North Carolina-Based Southern Legal Resource Center Has Dismal Legal Record
A North Carolina legal group calls itself the leading advocate for 'Confederate Americans.' Its dismal record suggests otherwise
By Heidi Beirich and Mark Potok
For more than two years, Kirk Lyons has been a key player in an attempt to turn the Sons of Confederate Veterans (SCV) from its original mission of defending the memory of Southern Civil War combatants to far-right political activism. He helped organize a major pro-Confederate flag rally in South Carolina in 2000, which in turn helped to boost Lyons' credentials within the 32,000-member SCV.
Shortly afterwards, Ron G. Wilson, a South Carolina SCV activist who now heads the SCV as commander in chief, joined the SLRC board, tax records reveal. (The SLRC Web site, which lists other directors, does not include Wilson's name.) The following year, Wilson's daughter, Allison Shaum, joined the SLRC as a "case worker." In that job, she writes many of the SLRC's occasional "updates."
Last August, Lyons, who had already won election to a lower SCV post, stood for election to head one of the SCV's three geographic divisions. In the run-up to the August SCV convention, the SLRC's close links to the SCV became apparent. Fully three hours of SLRC seminars were scheduled as part of the convention.
In addition, over the years, thousands of dollars in donations and for various cases have been given by state SCV organizations to the SLRC. SCV Executive Director Ben Sewell refused to discuss the details of these transactions with the Intelligence Report.
By the time the convention got going, however, Lyons and his racist background had become a public issue, with newspapers and national television news depicting his candidacy as a battle for the soul of the organization. SCV officials quietly canceled the SLRC seminars. No explanation was ever given.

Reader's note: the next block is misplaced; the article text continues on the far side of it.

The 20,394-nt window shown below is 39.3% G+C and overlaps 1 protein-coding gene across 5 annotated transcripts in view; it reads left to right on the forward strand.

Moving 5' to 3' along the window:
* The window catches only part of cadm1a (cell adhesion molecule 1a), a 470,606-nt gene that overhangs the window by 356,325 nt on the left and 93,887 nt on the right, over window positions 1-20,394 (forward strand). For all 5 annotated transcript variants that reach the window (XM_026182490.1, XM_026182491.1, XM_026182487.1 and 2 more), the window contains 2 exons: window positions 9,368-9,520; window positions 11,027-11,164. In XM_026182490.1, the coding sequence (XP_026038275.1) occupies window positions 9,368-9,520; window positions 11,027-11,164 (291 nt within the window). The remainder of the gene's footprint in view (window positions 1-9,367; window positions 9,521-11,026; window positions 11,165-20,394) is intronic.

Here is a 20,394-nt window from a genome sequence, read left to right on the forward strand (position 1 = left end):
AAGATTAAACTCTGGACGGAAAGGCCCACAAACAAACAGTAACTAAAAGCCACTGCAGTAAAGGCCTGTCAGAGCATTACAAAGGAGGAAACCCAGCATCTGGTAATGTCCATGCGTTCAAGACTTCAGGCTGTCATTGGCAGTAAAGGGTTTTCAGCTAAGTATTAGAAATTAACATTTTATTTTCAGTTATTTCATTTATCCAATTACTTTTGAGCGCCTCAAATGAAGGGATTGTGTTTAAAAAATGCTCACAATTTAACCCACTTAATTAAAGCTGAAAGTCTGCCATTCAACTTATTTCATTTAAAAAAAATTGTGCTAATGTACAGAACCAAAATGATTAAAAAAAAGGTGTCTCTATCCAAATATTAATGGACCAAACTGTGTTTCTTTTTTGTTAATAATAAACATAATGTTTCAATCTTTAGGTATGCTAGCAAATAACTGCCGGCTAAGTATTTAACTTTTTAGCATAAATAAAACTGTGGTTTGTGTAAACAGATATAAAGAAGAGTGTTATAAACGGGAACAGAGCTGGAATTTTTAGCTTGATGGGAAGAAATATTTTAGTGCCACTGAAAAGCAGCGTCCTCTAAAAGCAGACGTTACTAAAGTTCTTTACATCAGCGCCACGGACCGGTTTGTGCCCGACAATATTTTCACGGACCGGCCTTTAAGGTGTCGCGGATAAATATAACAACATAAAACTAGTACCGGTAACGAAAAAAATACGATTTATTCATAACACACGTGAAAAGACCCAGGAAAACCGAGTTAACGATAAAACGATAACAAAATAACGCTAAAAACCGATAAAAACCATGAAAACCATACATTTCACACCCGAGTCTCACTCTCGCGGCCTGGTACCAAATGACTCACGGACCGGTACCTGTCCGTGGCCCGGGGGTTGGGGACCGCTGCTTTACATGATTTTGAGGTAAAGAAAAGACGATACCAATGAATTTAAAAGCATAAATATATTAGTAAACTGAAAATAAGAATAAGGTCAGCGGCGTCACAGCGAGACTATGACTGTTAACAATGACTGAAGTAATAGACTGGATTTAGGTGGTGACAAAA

In the end, Lyons was defeated by a moderate candidate in a 17-vote squeaker. But Wilson, whose links to Lyons and his extremist agenda were unknown at the time, managed to win the SCV's highest office — commander in chief. The election of Wilson and a number of his allies effectively handed the leadership of the SCV to an extremist faction.
Wilson did not abandon his alliance with the SLRC. In recent months, he appointed Lyons to sit on the SCV's Long-Range Planning Committee, while Payne landed a seat on the Resolutions Committee. During the same period, Wilson was raising money for the SLRC by selling T-shirts depicting the Confederate battle flag from his office. And early this year, Wilson launched a purge of most of those SCV members who had publicly opposed him and Lyons.
Lyons vs. Bush
The close relationship between Lyons' SLRC and the ruling faction in the badly divided SCV might have been expected to produce dividends for the legal center. Indeed, Lyons recently wrote that 80% of the SLRC's support comes from within the SCV. But that has not guaranteed Lyons a role in key legal actions.
In June 2000, while George W. Bush was campaigning for the presidency, officials of his gubernatorial administration ordered the removal of several plaques commemorating the Confederacy from the Texas Supreme Court building. The plaques included a quote from Robert E. Lee and an image of the battle flag.
The Texas division of the SCV was furious, and engaged the SLRC and Lyons to bring a suit against four Bush officials, including two who are now in the White House. Arguing that the removal violated a 1954 provision of the Texas constitution, Lyons filed the case. In the months that followed, Lyons and the SLRC would refer to the case repeatedly. It was clear that this was a favorite Lyons cause.
But to this day, Lyons hasn't told his backers a crucial fact: He has been booted off the case. Last Sept. 21, the Texas division's executive council decided to turn the case over to Dallas attorney Bill Kuhn. Texas SCV official Jerry Nelson wrote that the council also rejected keeping Lyons on as co-counsel because "such an appointment was not in the division's best interest."